Looking Back At Brunetti

Earlier this year, Donna Leon published the umpteenth Comissario Brunetti story, set as always in the dreamy timelessness of Venice. These stories have appeared over the last twenty five years, and have their own timeless qualities that seems to match the city itself.

This summer, I took an opportunity to look back across the years, sampling stories through the years. My sample today is Death at La Fenece (1992), A Sea of Troubles (2001), and Earthly Remains (2017).

Death at La Fenece (1992)

The first book featuring Venice Comissario Brunetti is amazingly fresh and just as good as the more recent works more than two decades later.

The first book is a sudden death of a famous conductor at the even more famous opera house.

As in all the Brunetti stories, the city of Venice is lovingly portrayed, a mixture of small town gossip, absurdly fine food, and centuries old decay.

Brunetti follows his now familiar process, talking and listening carefully, along with some psychological tricks aimed at eliciting truth from witnesses and cooperation from colleagues.

In other words, Leon’s work was great from the first.

A Sea of Troubles (2001)

This story visits the outer island, inhabited by fishing families and tourists. This story further develops the bright young “secretary”, Elettra. Under her elegant façade and insulting job title, she is a canny operator, and knows how to make  both men and the Internet do what she wants.

The islands are an inbred village culture that is dying out, as so many parts of Venice are. They are a home to smuggling, illegal fishing, and illegal waste dumping—and not necessarily friendly to the police.

The face of Italy and Venice continue to change. Brunetti learns about the decrepit state of Italy’s public health system, and the ugly mess facing immigrants from Eastern Europe.

Earthly Remains (2017)

Leon’s most recent Brunetti novel visits another remote part of the lagoon, taking Brunetti back to his boyhood. Recuperating from a health scare, he investigates the death of an old man, which requires uncovering.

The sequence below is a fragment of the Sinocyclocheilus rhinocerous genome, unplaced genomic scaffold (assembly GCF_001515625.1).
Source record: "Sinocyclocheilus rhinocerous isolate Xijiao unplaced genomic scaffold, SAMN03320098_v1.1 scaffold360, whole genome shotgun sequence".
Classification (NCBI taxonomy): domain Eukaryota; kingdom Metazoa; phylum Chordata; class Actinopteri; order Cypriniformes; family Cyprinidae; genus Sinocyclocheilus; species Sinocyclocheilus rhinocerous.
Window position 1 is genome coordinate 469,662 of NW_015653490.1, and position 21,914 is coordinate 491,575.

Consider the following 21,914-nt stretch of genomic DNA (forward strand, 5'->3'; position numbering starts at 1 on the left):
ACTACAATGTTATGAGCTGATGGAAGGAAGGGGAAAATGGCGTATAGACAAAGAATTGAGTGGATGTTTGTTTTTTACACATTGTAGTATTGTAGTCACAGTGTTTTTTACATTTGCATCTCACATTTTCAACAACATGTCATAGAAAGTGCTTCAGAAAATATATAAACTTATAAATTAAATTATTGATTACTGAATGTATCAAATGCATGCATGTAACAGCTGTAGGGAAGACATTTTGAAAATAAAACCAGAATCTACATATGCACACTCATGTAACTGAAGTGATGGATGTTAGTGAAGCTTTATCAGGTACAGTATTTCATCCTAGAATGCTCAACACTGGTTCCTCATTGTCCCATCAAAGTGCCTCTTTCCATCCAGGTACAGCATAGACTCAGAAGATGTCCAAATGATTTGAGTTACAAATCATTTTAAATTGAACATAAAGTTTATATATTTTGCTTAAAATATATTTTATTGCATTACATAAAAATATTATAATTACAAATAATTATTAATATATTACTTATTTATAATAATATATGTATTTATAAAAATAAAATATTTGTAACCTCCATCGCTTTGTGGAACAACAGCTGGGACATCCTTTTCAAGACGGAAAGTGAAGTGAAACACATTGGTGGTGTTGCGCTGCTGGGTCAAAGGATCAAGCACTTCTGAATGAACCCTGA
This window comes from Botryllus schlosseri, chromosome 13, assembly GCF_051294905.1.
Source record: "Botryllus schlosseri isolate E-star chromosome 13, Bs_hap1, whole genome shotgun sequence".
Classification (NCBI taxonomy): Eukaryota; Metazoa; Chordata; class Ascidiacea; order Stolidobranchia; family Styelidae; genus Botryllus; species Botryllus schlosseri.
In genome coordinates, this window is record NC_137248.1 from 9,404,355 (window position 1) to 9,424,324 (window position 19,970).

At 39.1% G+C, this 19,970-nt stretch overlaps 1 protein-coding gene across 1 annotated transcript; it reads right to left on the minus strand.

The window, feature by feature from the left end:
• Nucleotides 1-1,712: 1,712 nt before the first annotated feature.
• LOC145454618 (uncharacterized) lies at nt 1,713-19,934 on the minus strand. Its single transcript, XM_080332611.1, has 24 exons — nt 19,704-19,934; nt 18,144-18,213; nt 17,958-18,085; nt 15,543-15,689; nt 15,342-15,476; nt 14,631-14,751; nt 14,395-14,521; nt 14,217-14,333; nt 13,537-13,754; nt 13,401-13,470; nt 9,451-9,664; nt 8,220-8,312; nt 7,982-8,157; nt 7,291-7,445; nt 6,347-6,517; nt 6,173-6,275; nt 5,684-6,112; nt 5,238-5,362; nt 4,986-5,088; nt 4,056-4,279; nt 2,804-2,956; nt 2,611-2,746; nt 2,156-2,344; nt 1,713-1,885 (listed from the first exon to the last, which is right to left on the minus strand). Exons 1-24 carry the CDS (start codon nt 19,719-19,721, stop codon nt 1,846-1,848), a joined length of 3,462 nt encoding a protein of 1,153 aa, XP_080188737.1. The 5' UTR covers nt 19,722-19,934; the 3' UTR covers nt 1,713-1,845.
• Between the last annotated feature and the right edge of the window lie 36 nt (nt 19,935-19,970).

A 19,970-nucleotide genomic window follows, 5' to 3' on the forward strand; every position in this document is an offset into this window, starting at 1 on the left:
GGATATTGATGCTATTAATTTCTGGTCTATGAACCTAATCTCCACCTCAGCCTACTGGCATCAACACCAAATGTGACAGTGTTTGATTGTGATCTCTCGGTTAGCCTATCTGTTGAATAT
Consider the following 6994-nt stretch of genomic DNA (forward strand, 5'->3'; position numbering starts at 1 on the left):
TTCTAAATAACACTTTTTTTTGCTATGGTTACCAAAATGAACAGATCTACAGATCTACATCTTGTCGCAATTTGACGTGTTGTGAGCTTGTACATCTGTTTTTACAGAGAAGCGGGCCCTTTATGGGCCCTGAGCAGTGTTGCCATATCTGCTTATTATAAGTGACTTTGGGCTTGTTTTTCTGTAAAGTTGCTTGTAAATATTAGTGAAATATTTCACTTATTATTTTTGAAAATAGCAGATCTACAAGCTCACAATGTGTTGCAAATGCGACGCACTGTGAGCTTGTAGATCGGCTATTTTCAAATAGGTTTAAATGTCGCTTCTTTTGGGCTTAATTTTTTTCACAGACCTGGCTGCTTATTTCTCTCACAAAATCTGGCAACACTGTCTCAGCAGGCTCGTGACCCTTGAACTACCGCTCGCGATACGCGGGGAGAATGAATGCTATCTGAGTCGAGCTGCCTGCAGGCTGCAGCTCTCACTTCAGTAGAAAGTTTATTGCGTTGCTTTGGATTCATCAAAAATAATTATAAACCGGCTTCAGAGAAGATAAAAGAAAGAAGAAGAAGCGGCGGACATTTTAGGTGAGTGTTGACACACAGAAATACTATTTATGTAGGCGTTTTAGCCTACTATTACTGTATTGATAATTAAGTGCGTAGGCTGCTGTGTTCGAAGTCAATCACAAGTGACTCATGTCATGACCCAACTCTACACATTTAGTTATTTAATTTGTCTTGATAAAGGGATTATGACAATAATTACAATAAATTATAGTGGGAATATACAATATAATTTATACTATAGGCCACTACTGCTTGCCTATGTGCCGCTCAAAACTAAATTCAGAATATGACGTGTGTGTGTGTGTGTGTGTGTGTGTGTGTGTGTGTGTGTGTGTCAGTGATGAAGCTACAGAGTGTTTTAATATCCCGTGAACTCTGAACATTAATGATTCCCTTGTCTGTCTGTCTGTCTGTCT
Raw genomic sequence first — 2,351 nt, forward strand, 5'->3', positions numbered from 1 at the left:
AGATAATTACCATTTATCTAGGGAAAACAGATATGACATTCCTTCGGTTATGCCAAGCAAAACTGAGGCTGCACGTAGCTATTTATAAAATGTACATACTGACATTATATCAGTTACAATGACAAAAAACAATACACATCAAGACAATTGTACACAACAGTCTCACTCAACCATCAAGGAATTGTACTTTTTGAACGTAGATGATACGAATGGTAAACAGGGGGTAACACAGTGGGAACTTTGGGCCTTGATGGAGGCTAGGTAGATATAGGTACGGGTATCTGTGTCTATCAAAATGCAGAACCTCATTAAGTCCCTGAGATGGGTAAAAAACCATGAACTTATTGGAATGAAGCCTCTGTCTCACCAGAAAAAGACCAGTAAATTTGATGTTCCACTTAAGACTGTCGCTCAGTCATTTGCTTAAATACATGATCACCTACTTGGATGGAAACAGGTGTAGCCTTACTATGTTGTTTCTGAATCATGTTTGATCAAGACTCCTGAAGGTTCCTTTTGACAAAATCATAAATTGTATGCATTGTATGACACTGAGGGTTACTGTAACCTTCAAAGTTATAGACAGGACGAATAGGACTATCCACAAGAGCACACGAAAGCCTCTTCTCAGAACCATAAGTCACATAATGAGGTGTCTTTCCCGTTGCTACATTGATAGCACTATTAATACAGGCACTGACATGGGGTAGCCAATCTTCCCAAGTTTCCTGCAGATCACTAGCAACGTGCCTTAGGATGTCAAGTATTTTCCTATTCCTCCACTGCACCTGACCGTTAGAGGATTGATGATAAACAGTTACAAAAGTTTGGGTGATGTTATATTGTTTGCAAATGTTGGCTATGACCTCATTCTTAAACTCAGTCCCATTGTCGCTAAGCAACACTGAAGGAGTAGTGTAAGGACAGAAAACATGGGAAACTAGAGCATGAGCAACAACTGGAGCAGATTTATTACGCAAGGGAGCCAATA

By now Signorina Elettra is supplemented by detective Claudia Griffoni, who displays an alarming acting ability and an acute sense of psychology. Like Brunetti, she knows ways to lead people to reveal the truth.

Venice is changing. The city is overrun by tourists and gigantic cruise ships. The shops are filled with shoddy fakes from China, and run by immigrants from Africa (who seem to have pushed out the East Europeans). Venice is becoming a theme park, with little room for Venetians.

Brunetti himself is sagging into despair over the dysfunctional political and judicial system (which is he is a part of), and the grinding anxiety about environmental degradation. As the lagoon and the sea dies, can Venice survive? Can humanity survive?

Can anything be more symbolic than the giant floating barrier, intended to hold back the rising sea. Preposterously expensive, logically suspect, behind schedule, and, of course, under investigation for corruption.

Or the skyscraper cruise ships that absurdly and insanely plow the ancient canals, threatening the foundations of the city.  Literally.

Over the Years

First: Leon is a great writer, and the Brunetti books have been consistently fine from the very start. That hasn’t changed.